This opinion will be unpublished and

may not be cited except as provided by

Minn. Stat. § 480A.08, subd. 3 (2002).






In re the Marriage of: 

David Eugene Segler, petitioner,





Virginia Clair Haugen-Segler,



Filed September 9, 2003

Affirmed in part and remanded

Halbrooks, Judge



Crow Wing County District Court

File No. F2011195


Thomas R. Borden, Borden, Steinbauer & Krueger, P.A., 302 South 6th Street, P.O. Box 411, Brainerd, MN 56401 (for respondent)


Richard A. Ohlsen, Richard A. Ohlsen, Ltd., 417 Laurel Street, P.O. Box 366, Brainerd, MN 56401 (for appellant)



            Considered and decided by Halbrooks, Presiding Judge, Toussaint, Chief Judge, and Shumaker, Judge.

U N P U B L I S H E D   O P I N I O N


            Appellant challenges the trial court’s dissolution judgment, claiming the court erred by (1) not awarding appellant maintenance or reserving jurisdiction to award maintenance at a later date, (2) incorrectly determining the marital amount of respondent’s 401(k) account, (3) finding that various bank and investment accounts were marital property, and (4) failing to restore appellant’s former name.  Because the evidence sustains the findings made by the trial court and the findings sustain the conclusions of law, we affirm the trial court on all issues but the appellant’s request that her name be changed.  Because the trial court did not address appellant’s request, we remand this issue to the trial court for it to be addressed in accordance with the statute.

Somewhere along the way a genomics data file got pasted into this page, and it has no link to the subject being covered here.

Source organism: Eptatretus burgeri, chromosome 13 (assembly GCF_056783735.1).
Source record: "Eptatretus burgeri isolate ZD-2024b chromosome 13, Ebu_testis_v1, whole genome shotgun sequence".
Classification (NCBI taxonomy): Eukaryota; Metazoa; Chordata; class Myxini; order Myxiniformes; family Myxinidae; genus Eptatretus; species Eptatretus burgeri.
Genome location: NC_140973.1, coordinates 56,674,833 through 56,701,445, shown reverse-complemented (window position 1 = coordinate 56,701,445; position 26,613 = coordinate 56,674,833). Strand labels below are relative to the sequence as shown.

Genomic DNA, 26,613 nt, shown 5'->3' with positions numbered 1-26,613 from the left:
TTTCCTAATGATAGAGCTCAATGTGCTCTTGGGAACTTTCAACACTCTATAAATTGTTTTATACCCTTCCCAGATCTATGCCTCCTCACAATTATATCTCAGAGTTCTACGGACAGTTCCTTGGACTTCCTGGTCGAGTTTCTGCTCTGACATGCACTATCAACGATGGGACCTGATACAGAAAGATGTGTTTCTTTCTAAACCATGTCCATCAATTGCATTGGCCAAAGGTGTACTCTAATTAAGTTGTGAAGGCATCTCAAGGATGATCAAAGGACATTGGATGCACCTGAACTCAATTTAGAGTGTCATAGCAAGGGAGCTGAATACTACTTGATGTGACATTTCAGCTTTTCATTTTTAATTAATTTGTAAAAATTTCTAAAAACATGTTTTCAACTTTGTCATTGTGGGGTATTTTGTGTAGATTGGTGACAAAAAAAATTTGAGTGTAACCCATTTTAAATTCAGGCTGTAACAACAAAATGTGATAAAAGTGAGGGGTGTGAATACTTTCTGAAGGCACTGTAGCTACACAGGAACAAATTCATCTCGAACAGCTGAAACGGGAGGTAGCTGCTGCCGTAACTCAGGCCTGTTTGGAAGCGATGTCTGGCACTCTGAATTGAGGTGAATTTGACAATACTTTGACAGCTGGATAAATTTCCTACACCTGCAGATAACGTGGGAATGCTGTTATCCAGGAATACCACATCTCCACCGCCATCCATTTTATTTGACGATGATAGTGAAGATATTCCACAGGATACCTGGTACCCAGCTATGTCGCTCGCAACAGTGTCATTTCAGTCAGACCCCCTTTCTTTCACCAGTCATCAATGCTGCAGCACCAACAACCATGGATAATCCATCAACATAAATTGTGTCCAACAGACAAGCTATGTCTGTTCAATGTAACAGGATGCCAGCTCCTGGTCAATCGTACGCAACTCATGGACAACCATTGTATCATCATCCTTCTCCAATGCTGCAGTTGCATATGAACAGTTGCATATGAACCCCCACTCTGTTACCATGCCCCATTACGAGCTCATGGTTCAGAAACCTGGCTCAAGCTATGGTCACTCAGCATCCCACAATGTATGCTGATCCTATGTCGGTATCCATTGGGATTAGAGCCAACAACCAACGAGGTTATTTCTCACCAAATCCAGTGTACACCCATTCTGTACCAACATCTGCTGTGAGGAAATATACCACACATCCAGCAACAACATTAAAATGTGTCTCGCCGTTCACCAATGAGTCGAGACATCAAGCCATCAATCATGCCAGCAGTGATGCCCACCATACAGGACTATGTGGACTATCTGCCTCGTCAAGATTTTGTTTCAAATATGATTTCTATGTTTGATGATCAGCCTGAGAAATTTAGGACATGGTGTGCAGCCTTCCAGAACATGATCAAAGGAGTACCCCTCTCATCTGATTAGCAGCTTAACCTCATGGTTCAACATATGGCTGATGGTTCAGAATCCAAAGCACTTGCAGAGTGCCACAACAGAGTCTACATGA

Appellant Virginia Clair Haugen-Segler and respondent David Eugene Segler were married in August 1992.  Appellant has three children from a previous marriage.  Following a bench trial, the trial court found that respondent had a net monthly income of $1,263.75 in addition to some sporadic income from bonuses and snowmobile repair work.  Respondent’s monthly expenses were found to be approximately the same amount as his income.  The court found that appellant had a net monthly income of $1,931.97 and monthly expenses of approximately $2,800.  The trial court also noted that appellant had been terminated from employment but that she would continue to receive her regular salary through May 31, 2002, and thereafter would receive a severance package and would be eligible for unemployment benefits of up to $452 per week.

            Throughout the parties’ marriage, respondent was employed by LeMans Corporation.  Respondent started a 401(k) savings plan through LeMans in 1989 – roughly two years prior to the parties’ marriage.  The value of respondent’s 401(k) account at the time of the marriage was $12,420.45.  The value of respondent’s 401(k) account as of July 10, 2001, was found by the court to be $79,403.44.

            The trial court concluded that respondent would receive the marital home and that appellant was entitled to a marital lien of $109,092.84 to be paid within 90 days of the entry of judgment.  The trial court concluded that neither party would be awarded maintenance and divested itself of jurisdiction over the issue of maintenance.  Additionally, the court found that three bank accounts in appellant’s or her children’s names and two investment accounts were marital assets because the evidence was insufficient to allow the court to trace the source of the respective funds.